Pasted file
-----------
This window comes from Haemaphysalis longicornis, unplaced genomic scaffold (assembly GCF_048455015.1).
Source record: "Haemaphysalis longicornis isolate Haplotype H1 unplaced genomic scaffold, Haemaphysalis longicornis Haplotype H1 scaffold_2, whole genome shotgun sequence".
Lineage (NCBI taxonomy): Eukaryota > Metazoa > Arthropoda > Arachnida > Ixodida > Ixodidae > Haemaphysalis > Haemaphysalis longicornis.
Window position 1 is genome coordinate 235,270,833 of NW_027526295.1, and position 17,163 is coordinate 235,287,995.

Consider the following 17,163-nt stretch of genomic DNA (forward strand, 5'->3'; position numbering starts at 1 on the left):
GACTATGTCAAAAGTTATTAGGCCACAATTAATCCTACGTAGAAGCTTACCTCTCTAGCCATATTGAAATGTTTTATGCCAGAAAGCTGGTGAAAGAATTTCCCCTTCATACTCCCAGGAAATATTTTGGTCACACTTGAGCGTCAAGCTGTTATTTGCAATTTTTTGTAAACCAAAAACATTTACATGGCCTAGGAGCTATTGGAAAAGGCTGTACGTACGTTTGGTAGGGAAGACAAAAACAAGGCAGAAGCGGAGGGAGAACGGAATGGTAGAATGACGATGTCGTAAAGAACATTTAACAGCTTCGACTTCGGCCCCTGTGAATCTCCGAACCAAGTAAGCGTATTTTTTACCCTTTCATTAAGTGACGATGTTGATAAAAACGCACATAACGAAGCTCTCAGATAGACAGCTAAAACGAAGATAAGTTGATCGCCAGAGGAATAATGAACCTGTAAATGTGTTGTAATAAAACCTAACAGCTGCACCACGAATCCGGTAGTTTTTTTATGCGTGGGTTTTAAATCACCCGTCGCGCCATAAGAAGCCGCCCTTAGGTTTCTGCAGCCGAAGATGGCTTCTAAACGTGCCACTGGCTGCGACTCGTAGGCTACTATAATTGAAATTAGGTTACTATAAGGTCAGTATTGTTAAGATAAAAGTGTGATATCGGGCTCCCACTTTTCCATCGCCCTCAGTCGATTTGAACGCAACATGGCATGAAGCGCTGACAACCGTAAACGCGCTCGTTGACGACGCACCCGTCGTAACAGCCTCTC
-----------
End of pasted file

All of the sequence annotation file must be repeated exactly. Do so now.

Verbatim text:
This window comes from Haemaphysalis longicornis, unplaced genomic scaffold (assembly GCF_048455015.1).
Source record: "Haemaphysalis longicornis isolate Haplotype H1 unplaced genomic scaffold, Haemaphysalis longicornis Haplotype H1 scaffold_2, whole genome shotgun sequence".
Lineage (NCBI taxonomy): Eukaryota > Metazoa > Arthropoda > Arachnida > Ixodida > Ixodidae > Haemaphysalis > Haemaphysalis longicornis.
Window position 1 is genome coordinate 235,270,833 of NW_027526295.1, and position 17,163 is coordinate 235,287,995.

Consider the following 17,163-nt stretch of genomic DNA (forward strand, 5'->3'; position numbering starts at 1 on the left):
GACTATGTCAAAAGTTATTAGGCCACAATTAATCCTACGTAGAAGCTTACCTCTCTAGCCATATTGAAATGTTTTATGCCAGAAAGCTGGTGAAAGAATTTCCCCTTCATACTCCCAGGAAATATTTTGGTCACACTTGAGCGTCAAGCTGTTATTTGCAATTTTTTGTAAACCAAAAACATTTACATGGCCTAGGAGCTATTGGAAAAGGCTGTACGTACGTTTGGTAGGGAAGACAAAAACAAGGCAGAAGCGGAGGGAGAACGGAATGGTAGAATGACGATGTCGTAAAGAACATTTAACAGCTTCGACTTCGGCCCCTGTGAATCTCCGAACCAAGTAAGCGTATTTTTTACCCTTTCATTAAGTGACGATGTTGATAAAAACGCACATAACGAAGCTCTCAGATAGACAGCTAAAACGAAGATAAGTTGATCGCCAGAGGAATAATGAACCTGTAAATGTGTTGTAATAAAACCTAACAGCTGCACCACGAATCCGGTAGTTTTTTTATGCGTGGGTTTTAAATCACCCGTCGCGCCATAAGAAGCCGCCCTTAGGTTTCTGCAGCCGAAGATGGCTTCTAAACGTGCCACTGGCTGCGACTCGTAGGCTACTATAATTGAAATTAGGTTACTATAAGGTCAGTATTGTTAAGATAAAAGTGTGATATCGGGCTCCCACTTTTCCATCGCCCTCAGTCGATTTGAACGCAACATGGCATGAAGCGCTGACAACCGTAAACGCGCTCGTTGACGACGCACCCGTCGTAACAGCCTCTC